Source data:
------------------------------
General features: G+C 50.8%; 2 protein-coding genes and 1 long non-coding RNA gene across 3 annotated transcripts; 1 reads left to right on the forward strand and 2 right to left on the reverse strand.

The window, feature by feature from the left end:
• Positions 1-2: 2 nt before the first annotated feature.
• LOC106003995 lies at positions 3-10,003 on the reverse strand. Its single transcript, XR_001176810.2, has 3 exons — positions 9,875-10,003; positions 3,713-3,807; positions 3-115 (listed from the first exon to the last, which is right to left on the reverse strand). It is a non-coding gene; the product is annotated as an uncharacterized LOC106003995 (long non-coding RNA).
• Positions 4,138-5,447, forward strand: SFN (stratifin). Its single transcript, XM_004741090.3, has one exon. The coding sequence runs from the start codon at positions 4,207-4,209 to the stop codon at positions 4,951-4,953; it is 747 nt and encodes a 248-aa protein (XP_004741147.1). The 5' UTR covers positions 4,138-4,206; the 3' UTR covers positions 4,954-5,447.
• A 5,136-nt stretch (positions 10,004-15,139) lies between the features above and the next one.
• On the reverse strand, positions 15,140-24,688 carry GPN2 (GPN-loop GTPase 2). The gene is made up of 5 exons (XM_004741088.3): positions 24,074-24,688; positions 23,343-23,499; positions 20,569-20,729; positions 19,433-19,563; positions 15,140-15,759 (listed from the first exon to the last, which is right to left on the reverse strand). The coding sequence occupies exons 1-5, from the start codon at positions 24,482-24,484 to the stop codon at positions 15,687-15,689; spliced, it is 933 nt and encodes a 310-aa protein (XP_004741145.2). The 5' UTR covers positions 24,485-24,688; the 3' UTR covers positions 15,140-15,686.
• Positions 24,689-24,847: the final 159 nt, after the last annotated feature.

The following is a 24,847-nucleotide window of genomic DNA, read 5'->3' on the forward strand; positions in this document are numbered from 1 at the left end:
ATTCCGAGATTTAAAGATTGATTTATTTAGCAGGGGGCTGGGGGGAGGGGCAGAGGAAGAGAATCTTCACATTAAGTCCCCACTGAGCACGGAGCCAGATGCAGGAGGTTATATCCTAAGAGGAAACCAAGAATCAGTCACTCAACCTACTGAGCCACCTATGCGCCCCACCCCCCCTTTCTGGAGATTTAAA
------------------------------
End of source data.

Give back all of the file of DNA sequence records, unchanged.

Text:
General features: G+C 50.8%; 2 protein-coding genes and 1 long non-coding RNA gene across 3 annotated transcripts; 1 reads left to right on the forward strand and 2 right to left on the reverse strand.

The window, feature by feature from the left end:
• Positions 1-2: 2 nt before the first annotated feature.
• LOC106003995 lies at positions 3-10,003 on the reverse strand. Its single transcript, XR_001176810.2, has 3 exons — positions 9,875-10,003; positions 3,713-3,807; positions 3-115 (listed from the first exon to the last, which is right to left on the reverse strand). It is a non-coding gene; the product is annotated as an uncharacterized LOC106003995 (long non-coding RNA).
• Positions 4,138-5,447, forward strand: SFN (stratifin). Its single transcript, XM_004741090.3, has one exon. The coding sequence runs from the start codon at positions 4,207-4,209 to the stop codon at positions 4,951-4,953; it is 747 nt and encodes a 248-aa protein (XP_004741147.1). The 5' UTR covers positions 4,138-4,206; the 3' UTR covers positions 4,954-5,447.
• A 5,136-nt stretch (positions 10,004-15,139) lies between the features above and the next one.
• On the reverse strand, positions 15,140-24,688 carry GPN2 (GPN-loop GTPase 2). The gene is made up of 5 exons (XM_004741088.3): positions 24,074-24,688; positions 23,343-23,499; positions 20,569-20,729; positions 19,433-19,563; positions 15,140-15,759 (listed from the first exon to the last, which is right to left on the reverse strand). The coding sequence occupies exons 1-5, from the start codon at positions 24,482-24,484 to the stop codon at positions 15,687-15,689; spliced, it is 933 nt and encodes a 310-aa protein (XP_004741145.2). The 5' UTR covers positions 24,485-24,688; the 3' UTR covers positions 15,140-15,686.
• Positions 24,689-24,847: the final 159 nt, after the last annotated feature.

The following is a 24,847-nucleotide window of genomic DNA, read 5'->3' on the forward strand; positions in this document are numbered from 1 at the left end:
ATTCCGAGATTTAAAGATTGATTTATTTAGCAGGGGGCTGGGGGGAGGGGCAGAGGAAGAGAATCTTCACATTAAGTCCCCACTGAGCACGGAGCCAGATGCAGGAGGTTATATCCTAAGAGGAAACCAAGAATCAGTCACTCAACCTACTGAGCCACCTATGCGCCCCACCCCCCCTTTCTGGAGATTTAAA